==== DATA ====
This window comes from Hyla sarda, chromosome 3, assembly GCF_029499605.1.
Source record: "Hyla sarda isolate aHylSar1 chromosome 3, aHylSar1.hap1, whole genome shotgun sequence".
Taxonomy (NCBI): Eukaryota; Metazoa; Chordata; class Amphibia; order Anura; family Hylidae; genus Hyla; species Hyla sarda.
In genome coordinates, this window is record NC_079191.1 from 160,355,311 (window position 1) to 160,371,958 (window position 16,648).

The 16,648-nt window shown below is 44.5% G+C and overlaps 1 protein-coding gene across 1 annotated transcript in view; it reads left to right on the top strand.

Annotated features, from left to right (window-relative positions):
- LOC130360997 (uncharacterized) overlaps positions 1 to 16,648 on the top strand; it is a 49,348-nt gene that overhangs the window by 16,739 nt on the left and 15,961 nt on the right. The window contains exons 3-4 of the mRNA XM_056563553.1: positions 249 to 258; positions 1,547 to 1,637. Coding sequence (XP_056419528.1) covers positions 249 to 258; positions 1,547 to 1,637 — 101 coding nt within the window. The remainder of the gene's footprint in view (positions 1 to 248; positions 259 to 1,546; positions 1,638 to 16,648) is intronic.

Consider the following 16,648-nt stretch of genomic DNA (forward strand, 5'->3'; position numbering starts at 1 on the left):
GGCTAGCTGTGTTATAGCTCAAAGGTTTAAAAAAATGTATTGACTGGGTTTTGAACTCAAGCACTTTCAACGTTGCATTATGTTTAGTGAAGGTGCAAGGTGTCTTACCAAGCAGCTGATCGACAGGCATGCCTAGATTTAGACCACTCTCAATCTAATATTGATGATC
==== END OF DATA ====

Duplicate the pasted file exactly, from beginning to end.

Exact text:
This window comes from Hyla sarda, chromosome 3, assembly GCF_029499605.1.
Source record: "Hyla sarda isolate aHylSar1 chromosome 3, aHylSar1.hap1, whole genome shotgun sequence".
Taxonomy (NCBI): Eukaryota; Metazoa; Chordata; class Amphibia; order Anura; family Hylidae; genus Hyla; species Hyla sarda.
In genome coordinates, this window is record NC_079191.1 from 160,355,311 (window position 1) to 160,371,958 (window position 16,648).

The 16,648-nt window shown below is 44.5% G+C and overlaps 1 protein-coding gene across 1 annotated transcript in view; it reads left to right on the top strand.

Annotated features, from left to right (window-relative positions):
- LOC130360997 (uncharacterized) overlaps positions 1 to 16,648 on the top strand; it is a 49,348-nt gene that overhangs the window by 16,739 nt on the left and 15,961 nt on the right. The window contains exons 3-4 of the mRNA XM_056563553.1: positions 249 to 258; positions 1,547 to 1,637. Coding sequence (XP_056419528.1) covers positions 249 to 258; positions 1,547 to 1,637 — 101 coding nt within the window. The remainder of the gene's footprint in view (positions 1 to 248; positions 259 to 1,546; positions 1,638 to 16,648) is intronic.

Consider the following 16,648-nt stretch of genomic DNA (forward strand, 5'->3'; position numbering starts at 1 on the left):
GGCTAGCTGTGTTATAGCTCAAAGGTTTAAAAAAATGTATTGACTGGGTTTTGAACTCAAGCACTTTCAACGTTGCATTATGTTTAGTGAAGGTGCAAGGTGTCTTACCAAGCAGCTGATCGACAGGCATGCCTAGATTTAGACCACTCTCAATCTAATATTGATGATC